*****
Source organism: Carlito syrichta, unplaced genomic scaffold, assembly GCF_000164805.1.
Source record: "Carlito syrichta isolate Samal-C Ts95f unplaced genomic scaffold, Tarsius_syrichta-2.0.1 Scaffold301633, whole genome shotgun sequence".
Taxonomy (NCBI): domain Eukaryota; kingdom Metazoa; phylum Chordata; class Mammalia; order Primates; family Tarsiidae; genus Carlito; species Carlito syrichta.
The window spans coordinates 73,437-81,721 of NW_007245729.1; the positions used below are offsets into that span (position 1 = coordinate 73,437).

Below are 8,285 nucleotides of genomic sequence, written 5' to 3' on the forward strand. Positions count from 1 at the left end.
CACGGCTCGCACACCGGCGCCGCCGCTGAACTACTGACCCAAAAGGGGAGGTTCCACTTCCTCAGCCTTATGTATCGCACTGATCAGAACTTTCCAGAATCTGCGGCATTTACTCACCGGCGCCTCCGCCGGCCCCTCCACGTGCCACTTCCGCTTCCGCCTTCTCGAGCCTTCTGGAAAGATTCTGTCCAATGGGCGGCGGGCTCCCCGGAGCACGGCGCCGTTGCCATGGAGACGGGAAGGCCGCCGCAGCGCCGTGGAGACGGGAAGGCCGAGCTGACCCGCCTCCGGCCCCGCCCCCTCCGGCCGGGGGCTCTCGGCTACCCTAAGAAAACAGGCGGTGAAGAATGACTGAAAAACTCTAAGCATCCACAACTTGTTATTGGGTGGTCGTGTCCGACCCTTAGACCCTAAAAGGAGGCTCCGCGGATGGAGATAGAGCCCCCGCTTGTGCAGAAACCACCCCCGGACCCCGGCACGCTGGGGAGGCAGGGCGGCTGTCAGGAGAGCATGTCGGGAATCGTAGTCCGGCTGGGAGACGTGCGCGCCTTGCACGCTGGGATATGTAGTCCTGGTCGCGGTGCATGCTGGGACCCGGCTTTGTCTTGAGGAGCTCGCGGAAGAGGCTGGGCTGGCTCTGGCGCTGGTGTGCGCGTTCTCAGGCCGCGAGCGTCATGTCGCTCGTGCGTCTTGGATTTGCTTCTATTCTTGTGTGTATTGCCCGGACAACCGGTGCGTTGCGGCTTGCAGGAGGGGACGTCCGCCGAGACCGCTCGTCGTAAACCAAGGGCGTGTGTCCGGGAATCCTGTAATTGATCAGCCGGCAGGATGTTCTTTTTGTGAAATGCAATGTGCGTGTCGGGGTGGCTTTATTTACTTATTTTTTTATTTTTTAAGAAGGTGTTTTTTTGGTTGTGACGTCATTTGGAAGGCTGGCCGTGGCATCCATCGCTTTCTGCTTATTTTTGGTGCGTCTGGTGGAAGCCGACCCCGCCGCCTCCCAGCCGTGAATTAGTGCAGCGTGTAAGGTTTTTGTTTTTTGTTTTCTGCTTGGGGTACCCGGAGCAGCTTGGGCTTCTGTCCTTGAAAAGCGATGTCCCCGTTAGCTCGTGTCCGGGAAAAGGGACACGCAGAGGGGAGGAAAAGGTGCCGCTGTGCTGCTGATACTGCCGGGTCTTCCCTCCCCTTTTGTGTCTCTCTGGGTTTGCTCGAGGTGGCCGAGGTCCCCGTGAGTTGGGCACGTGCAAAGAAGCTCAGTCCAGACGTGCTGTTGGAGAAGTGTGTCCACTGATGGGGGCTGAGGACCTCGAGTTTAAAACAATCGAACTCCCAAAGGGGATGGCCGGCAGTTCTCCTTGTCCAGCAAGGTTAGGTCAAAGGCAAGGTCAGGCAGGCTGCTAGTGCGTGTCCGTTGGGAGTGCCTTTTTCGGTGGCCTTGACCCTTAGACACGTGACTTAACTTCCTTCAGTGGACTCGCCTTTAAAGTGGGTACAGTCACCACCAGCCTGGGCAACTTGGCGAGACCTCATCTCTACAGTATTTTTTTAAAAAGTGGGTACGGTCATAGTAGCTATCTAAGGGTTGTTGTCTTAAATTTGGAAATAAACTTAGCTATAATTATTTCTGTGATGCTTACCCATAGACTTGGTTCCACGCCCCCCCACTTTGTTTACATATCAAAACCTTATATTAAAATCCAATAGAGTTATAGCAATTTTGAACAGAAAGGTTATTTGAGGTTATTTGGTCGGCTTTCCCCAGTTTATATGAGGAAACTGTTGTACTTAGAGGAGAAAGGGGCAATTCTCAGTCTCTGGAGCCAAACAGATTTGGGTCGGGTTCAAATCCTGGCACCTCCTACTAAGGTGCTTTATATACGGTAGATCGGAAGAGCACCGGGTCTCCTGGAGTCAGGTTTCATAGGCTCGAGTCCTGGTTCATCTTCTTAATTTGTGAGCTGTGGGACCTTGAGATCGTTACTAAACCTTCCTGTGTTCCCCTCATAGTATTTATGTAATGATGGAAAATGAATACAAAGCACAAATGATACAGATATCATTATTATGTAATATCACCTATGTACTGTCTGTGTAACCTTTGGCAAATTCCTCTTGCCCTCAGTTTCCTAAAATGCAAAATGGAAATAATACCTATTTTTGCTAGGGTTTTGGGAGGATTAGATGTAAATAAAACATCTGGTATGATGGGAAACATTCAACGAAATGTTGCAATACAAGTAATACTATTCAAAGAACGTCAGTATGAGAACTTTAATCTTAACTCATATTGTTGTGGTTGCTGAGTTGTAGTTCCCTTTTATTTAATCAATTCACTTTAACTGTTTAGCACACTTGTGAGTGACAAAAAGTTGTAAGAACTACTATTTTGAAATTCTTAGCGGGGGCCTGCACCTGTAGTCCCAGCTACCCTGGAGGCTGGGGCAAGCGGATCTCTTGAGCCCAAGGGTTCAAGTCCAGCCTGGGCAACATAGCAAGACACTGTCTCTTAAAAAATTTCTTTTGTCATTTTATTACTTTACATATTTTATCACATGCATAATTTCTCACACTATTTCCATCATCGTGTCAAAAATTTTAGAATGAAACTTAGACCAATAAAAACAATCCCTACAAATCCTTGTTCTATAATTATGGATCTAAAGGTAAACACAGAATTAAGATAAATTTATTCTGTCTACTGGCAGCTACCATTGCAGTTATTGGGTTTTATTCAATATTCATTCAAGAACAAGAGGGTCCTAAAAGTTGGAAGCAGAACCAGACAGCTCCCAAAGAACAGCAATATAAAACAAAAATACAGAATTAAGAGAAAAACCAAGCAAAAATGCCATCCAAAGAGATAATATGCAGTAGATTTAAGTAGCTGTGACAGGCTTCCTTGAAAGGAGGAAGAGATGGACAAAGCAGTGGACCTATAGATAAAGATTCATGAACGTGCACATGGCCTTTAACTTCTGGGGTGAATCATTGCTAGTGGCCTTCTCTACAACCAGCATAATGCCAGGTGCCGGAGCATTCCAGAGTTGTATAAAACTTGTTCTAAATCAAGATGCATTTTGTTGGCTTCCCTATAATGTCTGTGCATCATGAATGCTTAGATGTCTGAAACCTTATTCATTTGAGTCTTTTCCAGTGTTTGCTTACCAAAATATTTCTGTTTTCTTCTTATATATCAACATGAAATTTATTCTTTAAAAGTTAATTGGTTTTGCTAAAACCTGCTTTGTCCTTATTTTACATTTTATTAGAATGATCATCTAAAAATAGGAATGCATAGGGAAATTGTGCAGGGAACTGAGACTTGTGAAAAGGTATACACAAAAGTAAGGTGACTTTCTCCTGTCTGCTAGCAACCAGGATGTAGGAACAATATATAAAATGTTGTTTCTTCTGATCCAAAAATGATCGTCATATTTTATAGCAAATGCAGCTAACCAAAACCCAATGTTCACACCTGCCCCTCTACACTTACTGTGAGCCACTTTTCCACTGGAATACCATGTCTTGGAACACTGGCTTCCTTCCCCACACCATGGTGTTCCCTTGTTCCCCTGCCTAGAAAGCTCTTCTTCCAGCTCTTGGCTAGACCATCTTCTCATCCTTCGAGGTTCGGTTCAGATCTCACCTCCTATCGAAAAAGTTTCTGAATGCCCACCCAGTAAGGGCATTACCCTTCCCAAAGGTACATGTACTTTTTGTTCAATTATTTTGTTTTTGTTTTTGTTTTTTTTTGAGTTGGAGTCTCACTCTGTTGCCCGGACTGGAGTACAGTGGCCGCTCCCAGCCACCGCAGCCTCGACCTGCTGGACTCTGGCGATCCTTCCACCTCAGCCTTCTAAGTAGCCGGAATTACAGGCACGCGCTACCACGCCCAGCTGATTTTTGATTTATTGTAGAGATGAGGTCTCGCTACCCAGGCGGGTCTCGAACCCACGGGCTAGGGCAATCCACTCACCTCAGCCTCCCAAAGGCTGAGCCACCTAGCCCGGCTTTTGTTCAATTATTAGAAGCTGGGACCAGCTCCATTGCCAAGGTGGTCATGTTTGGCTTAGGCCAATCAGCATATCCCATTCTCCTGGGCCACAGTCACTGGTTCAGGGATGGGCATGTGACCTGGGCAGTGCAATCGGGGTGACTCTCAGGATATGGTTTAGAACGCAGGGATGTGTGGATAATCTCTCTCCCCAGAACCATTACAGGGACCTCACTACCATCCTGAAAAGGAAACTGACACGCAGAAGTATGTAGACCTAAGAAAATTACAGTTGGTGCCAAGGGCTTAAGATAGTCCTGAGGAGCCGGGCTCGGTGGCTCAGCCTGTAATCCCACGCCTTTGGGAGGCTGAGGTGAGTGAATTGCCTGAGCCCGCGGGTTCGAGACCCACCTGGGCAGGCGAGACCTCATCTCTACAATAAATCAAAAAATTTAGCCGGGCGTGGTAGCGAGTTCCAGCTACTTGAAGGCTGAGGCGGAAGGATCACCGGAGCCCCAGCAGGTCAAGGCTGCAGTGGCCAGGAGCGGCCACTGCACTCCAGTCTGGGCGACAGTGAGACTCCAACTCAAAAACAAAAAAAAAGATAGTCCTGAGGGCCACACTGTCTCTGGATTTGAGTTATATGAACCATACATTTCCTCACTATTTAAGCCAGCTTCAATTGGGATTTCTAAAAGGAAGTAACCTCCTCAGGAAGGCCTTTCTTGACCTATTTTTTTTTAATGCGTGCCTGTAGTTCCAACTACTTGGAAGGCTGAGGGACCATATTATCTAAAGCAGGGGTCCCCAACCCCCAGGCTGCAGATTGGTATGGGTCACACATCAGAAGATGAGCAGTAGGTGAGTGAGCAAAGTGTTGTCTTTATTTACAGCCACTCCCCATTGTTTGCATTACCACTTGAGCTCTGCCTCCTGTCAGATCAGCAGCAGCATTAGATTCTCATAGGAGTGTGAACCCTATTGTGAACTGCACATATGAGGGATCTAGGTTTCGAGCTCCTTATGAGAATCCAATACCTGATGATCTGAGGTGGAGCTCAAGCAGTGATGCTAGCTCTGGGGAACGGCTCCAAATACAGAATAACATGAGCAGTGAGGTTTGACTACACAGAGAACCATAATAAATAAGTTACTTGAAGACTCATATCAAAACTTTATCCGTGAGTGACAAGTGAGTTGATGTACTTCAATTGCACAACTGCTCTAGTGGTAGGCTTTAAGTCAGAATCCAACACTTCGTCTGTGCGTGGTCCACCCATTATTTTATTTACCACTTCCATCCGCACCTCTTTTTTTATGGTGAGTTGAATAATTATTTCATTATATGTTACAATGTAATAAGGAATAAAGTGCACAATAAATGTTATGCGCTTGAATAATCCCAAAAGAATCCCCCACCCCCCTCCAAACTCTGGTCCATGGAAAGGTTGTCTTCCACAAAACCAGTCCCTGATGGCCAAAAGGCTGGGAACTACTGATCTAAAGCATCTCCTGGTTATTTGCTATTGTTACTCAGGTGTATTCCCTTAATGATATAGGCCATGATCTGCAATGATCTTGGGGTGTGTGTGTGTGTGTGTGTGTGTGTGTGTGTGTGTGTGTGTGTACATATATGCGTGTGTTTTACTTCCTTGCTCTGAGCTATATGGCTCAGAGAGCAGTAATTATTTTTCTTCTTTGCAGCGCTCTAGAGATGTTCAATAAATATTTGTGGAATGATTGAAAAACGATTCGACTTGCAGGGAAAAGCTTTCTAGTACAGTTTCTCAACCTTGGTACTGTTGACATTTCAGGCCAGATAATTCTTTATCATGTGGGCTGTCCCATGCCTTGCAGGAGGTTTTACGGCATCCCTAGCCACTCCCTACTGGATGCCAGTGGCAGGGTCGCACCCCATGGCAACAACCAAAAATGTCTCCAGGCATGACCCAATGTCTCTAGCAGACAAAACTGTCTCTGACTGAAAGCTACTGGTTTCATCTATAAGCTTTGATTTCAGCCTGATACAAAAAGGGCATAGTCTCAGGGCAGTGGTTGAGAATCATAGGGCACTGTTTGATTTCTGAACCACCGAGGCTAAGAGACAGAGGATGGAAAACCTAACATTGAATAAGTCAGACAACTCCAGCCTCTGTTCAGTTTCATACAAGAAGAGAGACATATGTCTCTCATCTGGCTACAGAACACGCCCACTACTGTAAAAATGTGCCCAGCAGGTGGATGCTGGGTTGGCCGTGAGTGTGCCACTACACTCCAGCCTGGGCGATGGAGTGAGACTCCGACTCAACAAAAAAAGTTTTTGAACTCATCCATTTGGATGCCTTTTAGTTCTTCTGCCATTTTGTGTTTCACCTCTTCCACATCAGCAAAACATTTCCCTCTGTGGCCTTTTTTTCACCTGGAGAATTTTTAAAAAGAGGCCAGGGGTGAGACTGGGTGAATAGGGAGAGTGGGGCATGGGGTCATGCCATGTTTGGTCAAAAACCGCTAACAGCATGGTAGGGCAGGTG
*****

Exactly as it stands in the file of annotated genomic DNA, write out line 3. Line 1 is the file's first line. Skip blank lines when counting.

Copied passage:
Taxonomy (NCBI): domain Eukaryota; kingdom Metazoa; phylum Chordata; class Mammalia; order Primates; family Tarsiidae; genus Carlito; species Carlito syrichta.